Tuesday, June 12, 2007

Red Ass Ramble

Red Ass? My ass. That's way too tame a description for this event. Attempted murder sounds a bit closer to the truth, except for the fact that we all participated willingly and coughed up $50 for the opportunity. And yet while it may have felt like the grim reaper was lurking just around the corner at times, it was somehow beautiful and rather exhilarating in the end.

After too much stressing and second guessing in the process of trying to Red Assify my bike and body, it came as a relief to finally hit the road at 6am. As expected, the eager gearies took off leaving the armada of singlespeeders to form and figure out the right pace for the ride ahead. Hal, Dave, Jonny B, Graham, North Dakota Nathan, Karate Monkey Mike and myself, along with the John, the token multispeeder. Before too long Mike and John dropped off, but the six of us rolled into the first checkpoint at Tinker Creek together at 1pm, warmly greeted by Tinker James and Jonnys G, S, and F. Seeing Dallas and Dave Simmons head out as were pulling in gave us some much needed encouragement, as did the arrival of Tomek just as we were about to leave. Graham pulled the plug at this point, and Nathan decided that he was better of taking his fixed gear (!) rig at a somewhat gentler pace.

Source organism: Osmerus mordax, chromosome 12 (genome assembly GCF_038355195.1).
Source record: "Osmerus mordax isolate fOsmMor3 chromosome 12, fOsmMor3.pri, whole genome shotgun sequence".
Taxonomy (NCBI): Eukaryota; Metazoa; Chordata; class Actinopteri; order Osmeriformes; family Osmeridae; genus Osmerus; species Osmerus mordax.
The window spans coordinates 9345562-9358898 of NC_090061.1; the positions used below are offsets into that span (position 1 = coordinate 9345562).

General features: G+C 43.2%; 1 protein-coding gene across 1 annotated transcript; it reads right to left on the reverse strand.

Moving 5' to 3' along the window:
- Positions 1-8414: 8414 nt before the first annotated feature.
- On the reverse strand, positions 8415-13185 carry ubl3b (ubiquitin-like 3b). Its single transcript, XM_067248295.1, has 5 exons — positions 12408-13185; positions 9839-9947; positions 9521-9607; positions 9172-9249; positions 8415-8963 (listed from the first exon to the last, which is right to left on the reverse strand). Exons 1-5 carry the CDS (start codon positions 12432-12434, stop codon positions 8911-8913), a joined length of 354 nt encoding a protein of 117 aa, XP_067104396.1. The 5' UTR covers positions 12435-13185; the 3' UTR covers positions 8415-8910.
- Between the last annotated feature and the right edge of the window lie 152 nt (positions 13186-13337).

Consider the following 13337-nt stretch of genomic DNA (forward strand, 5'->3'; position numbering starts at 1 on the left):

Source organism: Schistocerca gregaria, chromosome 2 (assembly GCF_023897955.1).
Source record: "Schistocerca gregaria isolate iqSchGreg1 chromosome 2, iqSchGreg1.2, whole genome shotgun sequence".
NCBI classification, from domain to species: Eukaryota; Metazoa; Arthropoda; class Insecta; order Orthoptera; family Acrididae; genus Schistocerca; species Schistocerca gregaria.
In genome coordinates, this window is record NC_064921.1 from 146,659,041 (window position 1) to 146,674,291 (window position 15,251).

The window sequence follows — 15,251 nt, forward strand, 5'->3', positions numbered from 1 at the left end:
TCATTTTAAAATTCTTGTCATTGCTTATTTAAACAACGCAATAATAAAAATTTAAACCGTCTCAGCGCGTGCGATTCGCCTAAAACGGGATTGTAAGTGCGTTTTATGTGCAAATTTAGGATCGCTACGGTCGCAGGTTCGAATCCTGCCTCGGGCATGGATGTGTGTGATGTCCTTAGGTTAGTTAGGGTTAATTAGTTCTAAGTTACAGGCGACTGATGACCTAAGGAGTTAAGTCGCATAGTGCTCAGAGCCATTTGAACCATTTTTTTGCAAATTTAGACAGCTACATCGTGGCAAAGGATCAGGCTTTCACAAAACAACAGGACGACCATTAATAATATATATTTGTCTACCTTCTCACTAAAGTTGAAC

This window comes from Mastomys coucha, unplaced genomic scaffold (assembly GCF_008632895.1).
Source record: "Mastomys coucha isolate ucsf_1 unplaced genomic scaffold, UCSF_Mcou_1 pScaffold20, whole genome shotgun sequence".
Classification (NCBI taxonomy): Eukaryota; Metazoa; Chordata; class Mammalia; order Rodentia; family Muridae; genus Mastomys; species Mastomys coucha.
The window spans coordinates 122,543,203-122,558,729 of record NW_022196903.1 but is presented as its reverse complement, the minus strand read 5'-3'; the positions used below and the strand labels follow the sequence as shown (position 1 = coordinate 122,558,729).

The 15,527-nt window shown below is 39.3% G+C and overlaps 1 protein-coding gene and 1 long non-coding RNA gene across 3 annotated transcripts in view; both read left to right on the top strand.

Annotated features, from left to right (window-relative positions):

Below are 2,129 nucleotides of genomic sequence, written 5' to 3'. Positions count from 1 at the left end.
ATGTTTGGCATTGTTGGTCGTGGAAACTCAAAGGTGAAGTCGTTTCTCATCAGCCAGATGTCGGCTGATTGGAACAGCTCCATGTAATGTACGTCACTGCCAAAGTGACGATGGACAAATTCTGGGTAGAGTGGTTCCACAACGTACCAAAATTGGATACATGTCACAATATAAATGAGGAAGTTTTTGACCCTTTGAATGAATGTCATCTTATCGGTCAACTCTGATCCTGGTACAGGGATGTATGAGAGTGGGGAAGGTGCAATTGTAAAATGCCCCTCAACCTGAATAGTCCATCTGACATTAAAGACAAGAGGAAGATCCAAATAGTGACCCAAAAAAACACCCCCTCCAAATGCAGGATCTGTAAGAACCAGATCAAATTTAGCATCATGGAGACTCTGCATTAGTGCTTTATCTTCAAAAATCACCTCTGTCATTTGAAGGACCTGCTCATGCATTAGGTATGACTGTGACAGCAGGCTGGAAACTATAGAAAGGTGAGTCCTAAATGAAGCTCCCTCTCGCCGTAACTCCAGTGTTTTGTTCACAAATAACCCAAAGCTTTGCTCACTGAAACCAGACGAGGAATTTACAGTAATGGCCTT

The next 100 km was easily the most enjoyable portion of the route, with 4 crossings of the Pembina Valley en route to La Rivierre. The gravel descents were particularly fast. White knuckling it down at 60-70 kmh and barely staying up around the corners at the bottom was a bit frightening, but fun. We were all feeling pretty good and Jonny B put on a show of climbing prowess, easily taking home the King of the Mountains title. Climbing out of the Pembina Crossings valley we caught up with Cory and Ben, who had dropped off the front group. More encouragement, and Tomek immediately picked up the pace. By the time we hit La Rivierre at around 6pm, we could see Dallas and Dave in the distance and ended up pulling into the halfway point just behind them.